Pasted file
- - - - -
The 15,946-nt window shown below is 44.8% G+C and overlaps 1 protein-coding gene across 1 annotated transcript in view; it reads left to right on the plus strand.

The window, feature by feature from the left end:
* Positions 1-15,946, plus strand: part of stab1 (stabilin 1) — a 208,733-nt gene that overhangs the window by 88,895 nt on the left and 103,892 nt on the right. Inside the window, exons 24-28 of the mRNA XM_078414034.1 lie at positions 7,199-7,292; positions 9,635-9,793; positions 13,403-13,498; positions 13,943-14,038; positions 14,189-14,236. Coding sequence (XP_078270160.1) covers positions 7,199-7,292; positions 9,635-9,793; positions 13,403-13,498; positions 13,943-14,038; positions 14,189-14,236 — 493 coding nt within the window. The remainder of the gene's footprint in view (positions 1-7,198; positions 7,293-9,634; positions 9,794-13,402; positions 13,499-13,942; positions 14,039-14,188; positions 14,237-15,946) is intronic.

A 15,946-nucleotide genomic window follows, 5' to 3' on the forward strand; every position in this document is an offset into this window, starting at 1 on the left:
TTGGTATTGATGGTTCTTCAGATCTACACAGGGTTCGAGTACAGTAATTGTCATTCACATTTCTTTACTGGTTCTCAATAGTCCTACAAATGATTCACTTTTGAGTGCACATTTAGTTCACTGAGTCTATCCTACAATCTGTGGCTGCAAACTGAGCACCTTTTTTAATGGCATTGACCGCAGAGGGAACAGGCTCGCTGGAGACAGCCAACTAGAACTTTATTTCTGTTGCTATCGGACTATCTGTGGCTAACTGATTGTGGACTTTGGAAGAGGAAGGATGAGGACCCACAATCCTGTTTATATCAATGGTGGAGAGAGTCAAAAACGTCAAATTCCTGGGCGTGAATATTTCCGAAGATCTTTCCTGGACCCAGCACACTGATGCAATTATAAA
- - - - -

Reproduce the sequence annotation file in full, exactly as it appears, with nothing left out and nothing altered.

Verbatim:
The 15,946-nt window shown below is 44.8% G+C and overlaps 1 protein-coding gene across 1 annotated transcript in view; it reads left to right on the plus strand.

The window, feature by feature from the left end:
* Positions 1-15,946, plus strand: part of stab1 (stabilin 1) — a 208,733-nt gene that overhangs the window by 88,895 nt on the left and 103,892 nt on the right. Inside the window, exons 24-28 of the mRNA XM_078414034.1 lie at positions 7,199-7,292; positions 9,635-9,793; positions 13,403-13,498; positions 13,943-14,038; positions 14,189-14,236. Coding sequence (XP_078270160.1) covers positions 7,199-7,292; positions 9,635-9,793; positions 13,403-13,498; positions 13,943-14,038; positions 14,189-14,236 — 493 coding nt within the window. The remainder of the gene's footprint in view (positions 1-7,198; positions 7,293-9,634; positions 9,794-13,402; positions 13,499-13,942; positions 14,039-14,188; positions 14,237-15,946) is intronic.

A 15,946-nucleotide genomic window follows, 5' to 3' on the forward strand; every position in this document is an offset into this window, starting at 1 on the left:
TTGGTATTGATGGTTCTTCAGATCTACACAGGGTTCGAGTACAGTAATTGTCATTCACATTTCTTTACTGGTTCTCAATAGTCCTACAAATGATTCACTTTTGAGTGCACATTTAGTTCACTGAGTCTATCCTACAATCTGTGGCTGCAAACTGAGCACCTTTTTTAATGGCATTGACCGCAGAGGGAACAGGCTCGCTGGAGACAGCCAACTAGAACTTTATTTCTGTTGCTATCGGACTATCTGTGGCTAACTGATTGTGGACTTTGGAAGAGGAAGGATGAGGACCCACAATCCTGTTTATATCAATGGTGGAGAGAGTCAAAAACGTCAAATTCCTGGGCGTGAATATTTCCGAAGATCTTTCCTGGACCCAGCACACTGATGCAATTATAAA